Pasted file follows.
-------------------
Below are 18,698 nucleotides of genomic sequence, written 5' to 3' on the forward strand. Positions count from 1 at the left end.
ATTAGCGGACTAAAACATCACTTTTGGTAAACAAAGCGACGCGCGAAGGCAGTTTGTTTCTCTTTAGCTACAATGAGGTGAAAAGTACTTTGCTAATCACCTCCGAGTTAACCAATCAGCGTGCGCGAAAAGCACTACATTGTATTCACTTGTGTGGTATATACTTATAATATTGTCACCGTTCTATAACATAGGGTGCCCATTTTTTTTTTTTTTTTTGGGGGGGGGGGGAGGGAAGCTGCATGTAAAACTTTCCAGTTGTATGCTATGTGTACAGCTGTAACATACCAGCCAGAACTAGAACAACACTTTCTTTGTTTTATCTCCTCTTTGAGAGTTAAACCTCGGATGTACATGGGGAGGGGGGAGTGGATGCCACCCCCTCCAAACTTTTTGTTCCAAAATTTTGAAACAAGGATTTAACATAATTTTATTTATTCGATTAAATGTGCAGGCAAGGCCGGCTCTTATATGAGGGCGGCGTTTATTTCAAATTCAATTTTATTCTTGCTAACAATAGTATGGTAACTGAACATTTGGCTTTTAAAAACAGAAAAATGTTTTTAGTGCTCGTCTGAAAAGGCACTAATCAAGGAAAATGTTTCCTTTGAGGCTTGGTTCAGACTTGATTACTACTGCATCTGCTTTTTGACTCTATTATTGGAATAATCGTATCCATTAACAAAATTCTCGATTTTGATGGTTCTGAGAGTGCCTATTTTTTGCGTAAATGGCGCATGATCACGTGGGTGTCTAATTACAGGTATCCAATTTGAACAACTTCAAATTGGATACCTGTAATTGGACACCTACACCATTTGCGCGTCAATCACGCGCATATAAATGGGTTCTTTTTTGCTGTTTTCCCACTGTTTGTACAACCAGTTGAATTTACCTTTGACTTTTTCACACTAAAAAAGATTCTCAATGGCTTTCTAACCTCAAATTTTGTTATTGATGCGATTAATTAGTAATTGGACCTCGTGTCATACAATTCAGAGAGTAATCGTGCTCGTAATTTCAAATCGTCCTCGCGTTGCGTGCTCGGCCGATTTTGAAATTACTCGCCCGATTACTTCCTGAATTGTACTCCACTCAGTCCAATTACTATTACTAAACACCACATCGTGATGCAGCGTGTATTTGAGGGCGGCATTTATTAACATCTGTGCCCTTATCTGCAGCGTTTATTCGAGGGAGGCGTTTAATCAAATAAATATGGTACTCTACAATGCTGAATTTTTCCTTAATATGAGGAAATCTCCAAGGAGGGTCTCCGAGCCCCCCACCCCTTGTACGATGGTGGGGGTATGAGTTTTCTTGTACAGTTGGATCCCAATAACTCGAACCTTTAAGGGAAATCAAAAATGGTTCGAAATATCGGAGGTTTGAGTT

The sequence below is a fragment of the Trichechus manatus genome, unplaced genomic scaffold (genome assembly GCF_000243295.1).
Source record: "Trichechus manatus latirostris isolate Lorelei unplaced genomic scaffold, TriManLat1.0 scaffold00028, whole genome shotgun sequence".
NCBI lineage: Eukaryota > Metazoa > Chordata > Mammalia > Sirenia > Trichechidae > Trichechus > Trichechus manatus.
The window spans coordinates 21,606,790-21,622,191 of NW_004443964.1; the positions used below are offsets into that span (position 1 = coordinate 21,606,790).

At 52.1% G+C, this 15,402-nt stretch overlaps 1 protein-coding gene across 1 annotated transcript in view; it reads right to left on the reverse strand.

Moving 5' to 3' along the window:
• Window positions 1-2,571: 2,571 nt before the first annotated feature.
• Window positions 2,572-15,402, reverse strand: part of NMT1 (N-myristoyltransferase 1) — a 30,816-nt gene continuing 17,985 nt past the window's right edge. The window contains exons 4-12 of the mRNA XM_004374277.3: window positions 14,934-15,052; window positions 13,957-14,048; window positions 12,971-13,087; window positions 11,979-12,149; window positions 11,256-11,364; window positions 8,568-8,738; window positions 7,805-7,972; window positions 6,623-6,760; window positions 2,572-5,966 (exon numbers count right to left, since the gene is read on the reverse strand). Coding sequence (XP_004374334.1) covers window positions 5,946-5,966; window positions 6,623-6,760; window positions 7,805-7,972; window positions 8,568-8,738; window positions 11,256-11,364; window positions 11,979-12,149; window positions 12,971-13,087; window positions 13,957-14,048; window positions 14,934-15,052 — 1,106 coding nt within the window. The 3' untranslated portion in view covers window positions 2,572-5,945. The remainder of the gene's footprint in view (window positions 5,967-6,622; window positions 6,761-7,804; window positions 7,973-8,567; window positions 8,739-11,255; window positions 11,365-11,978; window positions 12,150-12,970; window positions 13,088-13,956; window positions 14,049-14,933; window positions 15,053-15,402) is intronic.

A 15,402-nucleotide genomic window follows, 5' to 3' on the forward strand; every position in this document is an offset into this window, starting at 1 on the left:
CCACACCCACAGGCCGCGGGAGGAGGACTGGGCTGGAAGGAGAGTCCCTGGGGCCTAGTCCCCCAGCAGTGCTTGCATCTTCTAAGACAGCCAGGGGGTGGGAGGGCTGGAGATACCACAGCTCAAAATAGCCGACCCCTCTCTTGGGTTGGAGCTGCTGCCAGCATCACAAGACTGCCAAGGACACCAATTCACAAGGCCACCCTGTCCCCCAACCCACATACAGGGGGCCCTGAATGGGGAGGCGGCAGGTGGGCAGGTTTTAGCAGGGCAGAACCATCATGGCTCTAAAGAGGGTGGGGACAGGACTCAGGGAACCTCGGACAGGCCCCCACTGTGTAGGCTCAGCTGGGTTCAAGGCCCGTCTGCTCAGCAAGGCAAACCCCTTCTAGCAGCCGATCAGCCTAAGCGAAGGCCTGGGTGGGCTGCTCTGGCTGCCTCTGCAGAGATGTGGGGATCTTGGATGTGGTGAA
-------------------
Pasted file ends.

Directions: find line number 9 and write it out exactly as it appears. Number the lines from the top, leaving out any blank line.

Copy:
• Window positions 1-2,571: 2,571 nt before the first annotated feature.